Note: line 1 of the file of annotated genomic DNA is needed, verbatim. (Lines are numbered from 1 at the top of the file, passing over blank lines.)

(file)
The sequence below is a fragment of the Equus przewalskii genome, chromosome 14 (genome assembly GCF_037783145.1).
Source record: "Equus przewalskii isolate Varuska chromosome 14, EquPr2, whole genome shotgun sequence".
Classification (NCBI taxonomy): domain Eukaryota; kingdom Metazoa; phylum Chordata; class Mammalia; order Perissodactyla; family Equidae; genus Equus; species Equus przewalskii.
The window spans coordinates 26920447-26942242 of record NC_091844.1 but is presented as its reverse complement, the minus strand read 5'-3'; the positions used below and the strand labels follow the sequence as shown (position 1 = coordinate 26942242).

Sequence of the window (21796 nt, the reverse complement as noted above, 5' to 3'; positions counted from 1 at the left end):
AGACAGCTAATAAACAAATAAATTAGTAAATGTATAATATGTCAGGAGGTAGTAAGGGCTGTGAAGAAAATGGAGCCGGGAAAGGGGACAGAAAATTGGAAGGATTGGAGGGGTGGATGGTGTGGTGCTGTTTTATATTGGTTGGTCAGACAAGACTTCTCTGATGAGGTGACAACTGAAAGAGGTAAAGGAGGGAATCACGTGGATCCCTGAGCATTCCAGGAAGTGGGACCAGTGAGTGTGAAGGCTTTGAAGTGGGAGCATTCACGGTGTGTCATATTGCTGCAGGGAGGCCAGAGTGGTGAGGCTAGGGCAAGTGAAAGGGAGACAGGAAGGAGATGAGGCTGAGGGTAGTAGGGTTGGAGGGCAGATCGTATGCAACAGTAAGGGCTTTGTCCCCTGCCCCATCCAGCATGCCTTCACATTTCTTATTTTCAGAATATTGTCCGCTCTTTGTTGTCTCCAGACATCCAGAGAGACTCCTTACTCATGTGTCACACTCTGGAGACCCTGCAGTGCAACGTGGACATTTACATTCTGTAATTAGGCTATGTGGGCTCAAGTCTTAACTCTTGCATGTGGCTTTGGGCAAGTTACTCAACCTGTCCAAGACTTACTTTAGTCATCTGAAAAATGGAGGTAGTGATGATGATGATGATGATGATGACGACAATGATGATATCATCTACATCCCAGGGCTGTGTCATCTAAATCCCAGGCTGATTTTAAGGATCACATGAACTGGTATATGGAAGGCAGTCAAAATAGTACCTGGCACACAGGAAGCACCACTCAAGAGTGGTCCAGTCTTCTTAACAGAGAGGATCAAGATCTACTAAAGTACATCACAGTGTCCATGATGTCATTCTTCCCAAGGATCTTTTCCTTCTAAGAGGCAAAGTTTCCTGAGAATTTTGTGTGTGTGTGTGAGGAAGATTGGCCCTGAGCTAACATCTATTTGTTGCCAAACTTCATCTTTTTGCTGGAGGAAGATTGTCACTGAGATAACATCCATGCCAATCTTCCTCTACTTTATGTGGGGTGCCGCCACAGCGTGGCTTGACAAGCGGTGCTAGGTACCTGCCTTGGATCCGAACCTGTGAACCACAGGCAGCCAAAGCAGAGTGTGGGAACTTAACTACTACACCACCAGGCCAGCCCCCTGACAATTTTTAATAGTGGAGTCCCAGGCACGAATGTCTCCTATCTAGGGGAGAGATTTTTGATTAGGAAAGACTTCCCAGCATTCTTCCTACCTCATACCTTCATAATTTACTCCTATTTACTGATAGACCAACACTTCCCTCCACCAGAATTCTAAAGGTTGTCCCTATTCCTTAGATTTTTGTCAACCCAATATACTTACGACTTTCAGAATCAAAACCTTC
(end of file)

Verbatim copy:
The sequence below is a fragment of the Equus przewalskii genome, chromosome 14 (genome assembly GCF_037783145.1).